Q: We have relied a lot on diet soda, sugar-free cookies and candy, and other sugar-free products as a way to satisfy our son’s sweet tooth. Are there other tips that we can use to curb his craving for sweets?
A: According to the Academy of Nutrition and Dietetics (formerly the American Dietetic Association), children can safely enjoy non-caloric sweeteners like aspartame and sucralose when part of an overall healthy diet.
One way to curb your son’s cravings for sweets and reliance on artificially sweetened drinks and snacks might be to tweak his carbohydrate counts to allow for a cookie, small-sized chocolate bar or other naturally-sweetened item a few times a week. If your son’s sweet tooth is no longer so demanding, it may become easier to provide it with fewer and fewer indulgences, however they are sweetened.
A second strategy to dampen your son’s desire for sweets is to give him snacks that offer a hint of sweetness, but come packed with fiber and, in some cases, protein and fat, for a greater sense of satisfaction between meals. Taking into account carbohydrate amounts and insulin needs, offer a cold glass of milk instead of a can of soda, slice up an apple and top it with almond butter or cheese, make “ants on a log” by spreading a spear of celery with peanut butter and scattering a few raisins on top, or pair a whole orange with a handful of nuts. Your son may feel fuller longer (reducing the chance he will come back an hour later looking for another snack), and you’ll be filling his diet with healthier foods.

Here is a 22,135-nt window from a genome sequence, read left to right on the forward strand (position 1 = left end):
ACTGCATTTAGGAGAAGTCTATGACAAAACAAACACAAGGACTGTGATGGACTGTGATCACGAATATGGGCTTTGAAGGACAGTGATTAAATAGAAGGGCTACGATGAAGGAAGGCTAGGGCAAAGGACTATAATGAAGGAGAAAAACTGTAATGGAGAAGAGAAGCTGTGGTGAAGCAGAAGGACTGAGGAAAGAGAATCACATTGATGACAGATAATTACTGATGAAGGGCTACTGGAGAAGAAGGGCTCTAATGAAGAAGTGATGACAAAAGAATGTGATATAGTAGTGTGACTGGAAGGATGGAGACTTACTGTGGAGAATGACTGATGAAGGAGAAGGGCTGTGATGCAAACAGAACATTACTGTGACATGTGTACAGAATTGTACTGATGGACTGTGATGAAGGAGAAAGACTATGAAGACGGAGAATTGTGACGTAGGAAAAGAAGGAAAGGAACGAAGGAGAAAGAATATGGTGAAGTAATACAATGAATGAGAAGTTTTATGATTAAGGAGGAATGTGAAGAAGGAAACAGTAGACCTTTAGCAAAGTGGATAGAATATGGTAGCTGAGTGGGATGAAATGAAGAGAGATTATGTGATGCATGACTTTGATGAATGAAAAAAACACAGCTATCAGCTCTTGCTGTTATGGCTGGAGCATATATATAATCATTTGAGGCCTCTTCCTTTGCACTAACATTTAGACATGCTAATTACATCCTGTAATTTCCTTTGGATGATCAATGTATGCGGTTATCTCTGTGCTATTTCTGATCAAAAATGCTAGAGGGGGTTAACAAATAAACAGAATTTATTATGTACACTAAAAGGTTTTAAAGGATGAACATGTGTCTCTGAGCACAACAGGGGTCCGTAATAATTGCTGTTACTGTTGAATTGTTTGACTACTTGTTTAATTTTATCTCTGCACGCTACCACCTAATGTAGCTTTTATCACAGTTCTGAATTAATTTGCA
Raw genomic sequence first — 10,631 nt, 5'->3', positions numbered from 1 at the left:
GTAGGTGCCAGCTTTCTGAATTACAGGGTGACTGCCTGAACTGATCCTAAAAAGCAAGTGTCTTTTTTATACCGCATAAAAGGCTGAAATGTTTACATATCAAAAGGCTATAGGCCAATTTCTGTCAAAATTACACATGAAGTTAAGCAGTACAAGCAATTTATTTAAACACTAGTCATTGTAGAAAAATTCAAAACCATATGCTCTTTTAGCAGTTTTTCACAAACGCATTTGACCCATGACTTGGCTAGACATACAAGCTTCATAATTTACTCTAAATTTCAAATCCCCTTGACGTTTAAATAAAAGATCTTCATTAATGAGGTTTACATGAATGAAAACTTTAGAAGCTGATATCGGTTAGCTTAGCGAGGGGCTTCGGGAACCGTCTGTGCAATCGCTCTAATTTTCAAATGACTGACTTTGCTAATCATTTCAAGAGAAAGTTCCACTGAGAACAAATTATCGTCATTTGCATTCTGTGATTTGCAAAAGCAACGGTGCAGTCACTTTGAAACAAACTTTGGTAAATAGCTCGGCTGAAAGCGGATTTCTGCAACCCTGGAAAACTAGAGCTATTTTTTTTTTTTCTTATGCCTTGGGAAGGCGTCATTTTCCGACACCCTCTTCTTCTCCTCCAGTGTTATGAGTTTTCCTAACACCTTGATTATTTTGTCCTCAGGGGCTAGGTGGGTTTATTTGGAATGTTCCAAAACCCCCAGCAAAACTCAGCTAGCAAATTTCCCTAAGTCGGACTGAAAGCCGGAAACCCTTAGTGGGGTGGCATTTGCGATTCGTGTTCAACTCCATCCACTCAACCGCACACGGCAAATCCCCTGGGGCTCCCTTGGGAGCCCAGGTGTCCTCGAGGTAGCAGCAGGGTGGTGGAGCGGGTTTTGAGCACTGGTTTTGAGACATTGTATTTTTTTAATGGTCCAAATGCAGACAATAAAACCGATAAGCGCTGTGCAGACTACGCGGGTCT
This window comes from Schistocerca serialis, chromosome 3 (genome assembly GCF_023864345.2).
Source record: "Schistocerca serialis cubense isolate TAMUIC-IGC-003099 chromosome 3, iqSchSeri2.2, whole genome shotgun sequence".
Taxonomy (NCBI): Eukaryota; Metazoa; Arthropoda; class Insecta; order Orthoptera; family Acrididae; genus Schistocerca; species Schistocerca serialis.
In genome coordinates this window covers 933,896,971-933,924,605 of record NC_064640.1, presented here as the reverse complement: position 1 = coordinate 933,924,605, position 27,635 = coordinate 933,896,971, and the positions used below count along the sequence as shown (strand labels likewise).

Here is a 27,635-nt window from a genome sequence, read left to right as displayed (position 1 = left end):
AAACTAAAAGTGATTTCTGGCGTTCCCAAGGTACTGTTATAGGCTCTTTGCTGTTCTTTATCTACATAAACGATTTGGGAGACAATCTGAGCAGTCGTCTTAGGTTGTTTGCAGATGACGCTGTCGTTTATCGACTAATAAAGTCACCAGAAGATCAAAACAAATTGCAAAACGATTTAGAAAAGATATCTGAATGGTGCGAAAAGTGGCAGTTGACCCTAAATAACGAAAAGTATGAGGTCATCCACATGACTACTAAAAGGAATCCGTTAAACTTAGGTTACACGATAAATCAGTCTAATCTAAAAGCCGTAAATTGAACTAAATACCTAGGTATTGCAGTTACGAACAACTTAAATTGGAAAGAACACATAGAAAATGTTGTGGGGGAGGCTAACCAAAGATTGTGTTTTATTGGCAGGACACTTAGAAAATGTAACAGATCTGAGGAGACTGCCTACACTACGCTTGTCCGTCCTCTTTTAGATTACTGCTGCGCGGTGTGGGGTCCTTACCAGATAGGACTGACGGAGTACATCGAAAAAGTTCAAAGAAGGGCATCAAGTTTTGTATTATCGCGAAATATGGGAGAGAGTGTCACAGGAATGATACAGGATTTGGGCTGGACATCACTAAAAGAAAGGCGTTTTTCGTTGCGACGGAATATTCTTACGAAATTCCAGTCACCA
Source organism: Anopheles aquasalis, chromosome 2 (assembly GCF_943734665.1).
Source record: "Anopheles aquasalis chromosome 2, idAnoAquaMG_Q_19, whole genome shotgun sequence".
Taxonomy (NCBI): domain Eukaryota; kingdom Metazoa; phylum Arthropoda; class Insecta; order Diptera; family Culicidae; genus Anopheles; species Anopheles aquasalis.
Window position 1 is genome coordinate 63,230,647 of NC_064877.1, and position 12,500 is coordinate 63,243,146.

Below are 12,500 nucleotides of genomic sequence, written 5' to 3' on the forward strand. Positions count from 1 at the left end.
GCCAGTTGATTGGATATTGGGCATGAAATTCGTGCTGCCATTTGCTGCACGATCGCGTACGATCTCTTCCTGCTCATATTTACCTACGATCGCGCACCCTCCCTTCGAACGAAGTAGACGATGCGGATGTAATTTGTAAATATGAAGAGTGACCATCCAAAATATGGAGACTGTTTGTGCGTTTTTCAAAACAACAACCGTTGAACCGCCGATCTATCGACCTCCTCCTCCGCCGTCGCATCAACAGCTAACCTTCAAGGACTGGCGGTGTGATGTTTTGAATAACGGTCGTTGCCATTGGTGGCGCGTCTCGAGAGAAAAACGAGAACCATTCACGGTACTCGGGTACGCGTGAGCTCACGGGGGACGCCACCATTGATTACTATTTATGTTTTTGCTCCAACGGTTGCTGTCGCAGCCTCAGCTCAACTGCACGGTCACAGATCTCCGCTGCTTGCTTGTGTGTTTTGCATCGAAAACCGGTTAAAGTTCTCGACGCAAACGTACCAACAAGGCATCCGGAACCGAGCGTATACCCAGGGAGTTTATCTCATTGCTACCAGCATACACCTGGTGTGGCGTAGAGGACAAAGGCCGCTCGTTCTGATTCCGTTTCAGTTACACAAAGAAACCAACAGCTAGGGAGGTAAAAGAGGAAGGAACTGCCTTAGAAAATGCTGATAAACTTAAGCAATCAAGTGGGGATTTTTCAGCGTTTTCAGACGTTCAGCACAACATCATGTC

It’s not just children with type 1 diabetes (and their parents) who struggle with the issue of how much is too much when it comes to snacks and sweets. As you make changes to your son’s diet, don’t forget that this is a family effort. Revamp the snack cupboard and make sure everyone — both parents and children — are on board for healthier treats.
–Patty Beckwith, MPH, RD, CDE, is an outpatient pediatric dietitian at Mattel Children’s Hospital, UCLA.
Disclaimer: The information in these articles is not intended as medical advice. Families should check with their healthcare professionals regarding individual care.